Chancellor Merkel said on Monday she sees the six Western Balkan states as future members of the European Union for strategic reasons. She told reporters after a virtual Western Balkans conference: “It is in the European Union’s very own interests to drive the process forward here.”
She did not name Russia and China but hinted at their influence in the region.
She said stronger regional cooperation promoted since 2014 had already achieved initial successes, such as a roaming agreement that had just come into force.
But the move infuriated Belgian MEP and staunch europhile Guy Verhofstadt who claimed the bloc needs substantial reforms to its internal politics before it can welcome more member states.
He blasted: “Enlargement has always been a spur to institutional reform & is again a precondition: first fix rule of law, common migration policy & unanimity in foreign affairs.
“No geopolitical role for Europe without fixing EU’s internal politics!”
The conference was attended by the heads of government of Serbia, Albania, Northern Macedonia, Bosnia-Herzegovina, Montenegro and Kosovo, as well as European Commission President Ursula von der Leyen.
Ms Von der Leyen said: “Our first priority is to accelerate the enlargement agenda across the region and support our Western Balkan partners in their work to deliver on the necessary reforms to advance on their European path.”
In the video conference, France’s President Emmanuel Macron had “very clearly” declared his support for the prospect of the six states joining the EU, Ms Merkel emphasised.
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Separately, Ms Merkel said Germany would give 3 million COVID-19 vaccination doses to the Western Balkan nations “as soon as possible”.
The Western Balkan countries are at different stages of integrating with the European Union.
Montenegro and Serbia are the most advanced, having opened accession negotiations and chapters.
Albania and North Macedonia are awaiting the official opening of accession talks, while Bosnia-Herzegovina and Kosovo are potential candidate countries.
At the beginning of June, the Commission announced that a package of over €14billion (£12billion) for the 2021-2027 Multiannual Financial Framework period has been agreed between the European Parliament and the European Council to fund Turkey and the Western Balkans.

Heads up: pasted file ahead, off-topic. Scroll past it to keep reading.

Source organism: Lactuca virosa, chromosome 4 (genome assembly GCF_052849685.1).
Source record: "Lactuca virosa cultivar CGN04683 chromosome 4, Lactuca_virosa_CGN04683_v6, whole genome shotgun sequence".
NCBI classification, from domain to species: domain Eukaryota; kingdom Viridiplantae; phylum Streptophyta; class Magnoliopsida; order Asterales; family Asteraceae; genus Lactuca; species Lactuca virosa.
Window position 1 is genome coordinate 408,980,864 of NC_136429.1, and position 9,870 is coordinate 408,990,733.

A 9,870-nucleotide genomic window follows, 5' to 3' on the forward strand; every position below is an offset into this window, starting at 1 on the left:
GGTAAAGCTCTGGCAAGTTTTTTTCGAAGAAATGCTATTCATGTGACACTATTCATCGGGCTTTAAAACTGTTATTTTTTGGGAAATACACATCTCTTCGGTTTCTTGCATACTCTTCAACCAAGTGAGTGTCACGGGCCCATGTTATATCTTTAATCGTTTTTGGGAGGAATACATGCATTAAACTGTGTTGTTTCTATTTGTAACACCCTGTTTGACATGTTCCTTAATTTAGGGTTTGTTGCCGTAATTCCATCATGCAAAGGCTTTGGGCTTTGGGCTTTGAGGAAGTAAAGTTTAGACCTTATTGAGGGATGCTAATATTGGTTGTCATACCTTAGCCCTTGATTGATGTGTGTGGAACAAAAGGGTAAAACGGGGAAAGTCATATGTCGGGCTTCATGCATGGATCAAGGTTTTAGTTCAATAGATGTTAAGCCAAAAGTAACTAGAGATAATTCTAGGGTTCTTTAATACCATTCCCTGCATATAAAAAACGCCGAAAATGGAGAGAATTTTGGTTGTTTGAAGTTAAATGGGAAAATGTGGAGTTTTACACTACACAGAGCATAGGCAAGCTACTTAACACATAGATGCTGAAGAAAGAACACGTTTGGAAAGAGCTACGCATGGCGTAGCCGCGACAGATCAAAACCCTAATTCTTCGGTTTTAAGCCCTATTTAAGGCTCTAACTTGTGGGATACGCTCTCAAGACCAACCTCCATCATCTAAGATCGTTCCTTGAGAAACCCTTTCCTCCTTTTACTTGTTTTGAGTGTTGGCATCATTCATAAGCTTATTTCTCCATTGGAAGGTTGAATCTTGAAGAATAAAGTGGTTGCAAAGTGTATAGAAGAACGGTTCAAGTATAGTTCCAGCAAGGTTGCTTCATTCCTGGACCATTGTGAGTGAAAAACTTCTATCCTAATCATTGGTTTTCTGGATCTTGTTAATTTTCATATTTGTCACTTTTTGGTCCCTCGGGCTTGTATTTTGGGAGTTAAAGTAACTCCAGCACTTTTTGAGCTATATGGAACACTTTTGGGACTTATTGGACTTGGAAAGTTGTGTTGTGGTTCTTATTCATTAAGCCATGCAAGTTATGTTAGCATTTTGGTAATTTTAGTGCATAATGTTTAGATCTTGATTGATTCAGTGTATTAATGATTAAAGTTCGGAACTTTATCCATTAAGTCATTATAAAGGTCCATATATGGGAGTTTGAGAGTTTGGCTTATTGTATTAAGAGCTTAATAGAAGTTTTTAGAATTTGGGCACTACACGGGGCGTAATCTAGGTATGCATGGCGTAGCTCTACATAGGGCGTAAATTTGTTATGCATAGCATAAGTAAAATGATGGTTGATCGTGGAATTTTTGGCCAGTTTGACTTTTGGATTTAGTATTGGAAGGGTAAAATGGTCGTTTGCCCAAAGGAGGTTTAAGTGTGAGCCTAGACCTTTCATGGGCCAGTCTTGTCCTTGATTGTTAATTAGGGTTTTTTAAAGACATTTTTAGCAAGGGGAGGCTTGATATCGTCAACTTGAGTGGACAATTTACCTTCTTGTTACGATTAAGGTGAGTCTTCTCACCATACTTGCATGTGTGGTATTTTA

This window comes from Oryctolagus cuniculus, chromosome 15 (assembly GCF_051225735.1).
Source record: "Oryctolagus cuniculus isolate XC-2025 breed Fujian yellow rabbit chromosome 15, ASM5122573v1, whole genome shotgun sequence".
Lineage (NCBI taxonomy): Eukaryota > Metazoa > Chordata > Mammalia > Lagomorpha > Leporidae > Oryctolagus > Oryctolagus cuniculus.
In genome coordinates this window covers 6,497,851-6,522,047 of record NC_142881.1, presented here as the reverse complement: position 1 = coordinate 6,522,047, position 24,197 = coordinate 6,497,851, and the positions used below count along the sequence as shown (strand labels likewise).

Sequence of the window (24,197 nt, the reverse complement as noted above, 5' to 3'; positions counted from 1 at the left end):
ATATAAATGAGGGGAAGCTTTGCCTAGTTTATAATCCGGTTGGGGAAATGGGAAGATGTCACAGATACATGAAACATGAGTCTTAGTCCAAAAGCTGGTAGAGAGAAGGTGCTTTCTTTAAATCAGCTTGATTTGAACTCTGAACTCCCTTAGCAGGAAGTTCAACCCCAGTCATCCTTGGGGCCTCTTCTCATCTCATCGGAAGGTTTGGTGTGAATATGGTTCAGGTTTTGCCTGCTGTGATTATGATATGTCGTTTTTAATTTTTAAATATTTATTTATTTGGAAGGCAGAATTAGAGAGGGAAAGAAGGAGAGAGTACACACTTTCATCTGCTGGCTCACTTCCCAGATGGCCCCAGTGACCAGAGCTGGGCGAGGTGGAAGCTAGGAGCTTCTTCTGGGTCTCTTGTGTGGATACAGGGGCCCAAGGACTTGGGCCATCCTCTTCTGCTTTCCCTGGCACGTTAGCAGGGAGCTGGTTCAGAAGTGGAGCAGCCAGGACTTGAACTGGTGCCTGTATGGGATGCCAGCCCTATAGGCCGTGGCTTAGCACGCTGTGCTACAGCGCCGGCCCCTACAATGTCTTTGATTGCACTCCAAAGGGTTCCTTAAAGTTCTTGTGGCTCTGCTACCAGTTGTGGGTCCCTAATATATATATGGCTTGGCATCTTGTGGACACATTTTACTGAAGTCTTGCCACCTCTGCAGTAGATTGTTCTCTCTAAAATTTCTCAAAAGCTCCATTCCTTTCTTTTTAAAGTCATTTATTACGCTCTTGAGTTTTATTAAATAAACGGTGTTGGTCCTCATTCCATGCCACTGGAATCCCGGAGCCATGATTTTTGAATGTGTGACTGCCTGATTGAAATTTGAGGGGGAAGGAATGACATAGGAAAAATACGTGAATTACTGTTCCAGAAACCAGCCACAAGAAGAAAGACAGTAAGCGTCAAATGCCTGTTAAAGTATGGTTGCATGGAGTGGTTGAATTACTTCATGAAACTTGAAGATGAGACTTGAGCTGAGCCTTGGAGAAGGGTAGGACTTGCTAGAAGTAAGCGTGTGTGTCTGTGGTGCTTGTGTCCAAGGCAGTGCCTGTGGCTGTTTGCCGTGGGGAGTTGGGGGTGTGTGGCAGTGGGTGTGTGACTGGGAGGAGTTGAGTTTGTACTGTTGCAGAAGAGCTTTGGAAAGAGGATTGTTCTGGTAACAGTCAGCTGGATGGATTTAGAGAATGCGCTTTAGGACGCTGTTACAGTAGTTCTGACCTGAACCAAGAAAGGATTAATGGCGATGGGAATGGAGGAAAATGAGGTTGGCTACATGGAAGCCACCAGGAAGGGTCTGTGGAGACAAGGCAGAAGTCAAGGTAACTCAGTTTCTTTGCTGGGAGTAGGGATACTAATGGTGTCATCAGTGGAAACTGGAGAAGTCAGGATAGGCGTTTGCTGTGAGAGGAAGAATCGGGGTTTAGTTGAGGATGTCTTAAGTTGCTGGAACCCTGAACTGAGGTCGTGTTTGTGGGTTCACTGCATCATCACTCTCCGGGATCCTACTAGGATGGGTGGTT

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The eye-watering financial package will serve as an instrument to support potential new members of the EU prepare with their paths towards membership.
The agreement will now be translated into legal texts, which will need to be approved by the European Parliament and the Council.
Commissioner for Neighbourhood and Enlargement, Olivér Várhelyi, said: “This long-awaited agreement on our ambitious financing assistance is a positive, welcome and strong signal for the Western Balkans and Turkey.
“The agreed package is a solid investment in the future of the enlargement region and the EU, supporting the implementation of key political, institutional, social and economic reforms to comply with EU standards and progressively align with its rules and policies.
“It will provide funding for the Economic and Investment Plan for the Western Balkans, a key tool to underpin the economic recovery of this priority region.
“Through investments in key sectors including connectivity, infrastructure, environment and climate, as well as energy and digital, it will boost the convergence with the EU and bring tangible benefits for citizens.”
The package will provide support to Albania, Bosnia and Herzegovina, Kosovo, Montenegro, North Macedonia, Serbia and Turkey with an overall budget of €14.162 billion in current prices for 2021-2027, starting retroactively from January 1, 2021.
In Turkey’s case, the funds will also serve to keep refugees from crossing into the EU.